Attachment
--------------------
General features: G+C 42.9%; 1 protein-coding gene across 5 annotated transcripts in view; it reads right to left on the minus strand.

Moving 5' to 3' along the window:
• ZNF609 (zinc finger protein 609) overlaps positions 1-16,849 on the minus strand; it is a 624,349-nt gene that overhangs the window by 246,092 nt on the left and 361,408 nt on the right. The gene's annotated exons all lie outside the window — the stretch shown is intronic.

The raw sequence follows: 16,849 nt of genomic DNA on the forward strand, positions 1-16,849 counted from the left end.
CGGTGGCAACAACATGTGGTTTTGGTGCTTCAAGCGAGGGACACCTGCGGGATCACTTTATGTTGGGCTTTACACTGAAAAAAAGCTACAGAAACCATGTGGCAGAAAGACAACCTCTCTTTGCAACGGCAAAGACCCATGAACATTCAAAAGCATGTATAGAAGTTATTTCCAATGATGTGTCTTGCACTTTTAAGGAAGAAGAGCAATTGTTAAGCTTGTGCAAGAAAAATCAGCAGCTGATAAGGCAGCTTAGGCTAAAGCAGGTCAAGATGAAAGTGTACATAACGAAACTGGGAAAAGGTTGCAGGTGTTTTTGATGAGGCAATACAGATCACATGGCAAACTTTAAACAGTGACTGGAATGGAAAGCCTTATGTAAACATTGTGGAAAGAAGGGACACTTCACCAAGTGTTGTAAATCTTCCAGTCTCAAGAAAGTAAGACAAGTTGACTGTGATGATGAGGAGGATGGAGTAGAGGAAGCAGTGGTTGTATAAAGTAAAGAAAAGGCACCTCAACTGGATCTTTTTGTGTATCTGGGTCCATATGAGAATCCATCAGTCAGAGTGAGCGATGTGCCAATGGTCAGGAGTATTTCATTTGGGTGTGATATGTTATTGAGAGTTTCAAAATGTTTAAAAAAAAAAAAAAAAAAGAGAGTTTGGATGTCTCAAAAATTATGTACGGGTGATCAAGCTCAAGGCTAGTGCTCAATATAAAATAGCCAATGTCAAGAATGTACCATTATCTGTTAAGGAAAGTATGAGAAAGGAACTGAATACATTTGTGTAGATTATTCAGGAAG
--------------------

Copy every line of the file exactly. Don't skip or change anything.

General features: G+C 42.9%; 1 protein-coding gene across 5 annotated transcripts in view; it reads right to left on the minus strand.

Moving 5' to 3' along the window:
• ZNF609 (zinc finger protein 609) overlaps positions 1-16,849 on the minus strand; it is a 624,349-nt gene that overhangs the window by 246,092 nt on the left and 361,408 nt on the right. The gene's annotated exons all lie outside the window — the stretch shown is intronic.

The raw sequence follows: 16,849 nt of genomic DNA on the forward strand, positions 1-16,849 counted from the left end.
CGGTGGCAACAACATGTGGTTTTGGTGCTTCAAGCGAGGGACACCTGCGGGATCACTTTATGTTGGGCTTTACACTGAAAAAAAGCTACAGAAACCATGTGGCAGAAAGACAACCTCTCTTTGCAACGGCAAAGACCCATGAACATTCAAAAGCATGTATAGAAGTTATTTCCAATGATGTGTCTTGCACTTTTAAGGAAGAAGAGCAATTGTTAAGCTTGTGCAAGAAAAATCAGCAGCTGATAAGGCAGCTTAGGCTAAAGCAGGTCAAGATGAAAGTGTACATAACGAAACTGGGAAAAGGTTGCAGGTGTTTTTGATGAGGCAATACAGATCACATGGCAAACTTTAAACAGTGACTGGAATGGAAAGCCTTATGTAAACATTGTGGAAAGAAGGGACACTTCACCAAGTGTTGTAAATCTTCCAGTCTCAAGAAAGTAAGACAAGTTGACTGTGATGATGAGGAGGATGGAGTAGAGGAAGCAGTGGTTGTATAAAGTAAAGAAAAGGCACCTCAACTGGATCTTTTTGTGTATCTGGGTCCATATGAGAATCCATCAGTCAGAGTGAGCGATGTGCCAATGGTCAGGAGTATTTCATTTGGGTGTGATATGTTATTGAGAGTTTCAAAATGTTTAAAAAAAAAAAAAAAAAAGAGAGTTTGGATGTCTCAAAAATTATGTACGGGTGATCAAGCTCAAGGCTAGTGCTCAATATAAAATAGCCAATGTCAAGAATGTACCATTATCTGTTAAGGAAAGTATGAGAAAGGAACTGAATACATTTGTGTAGATTATTCAGGAAG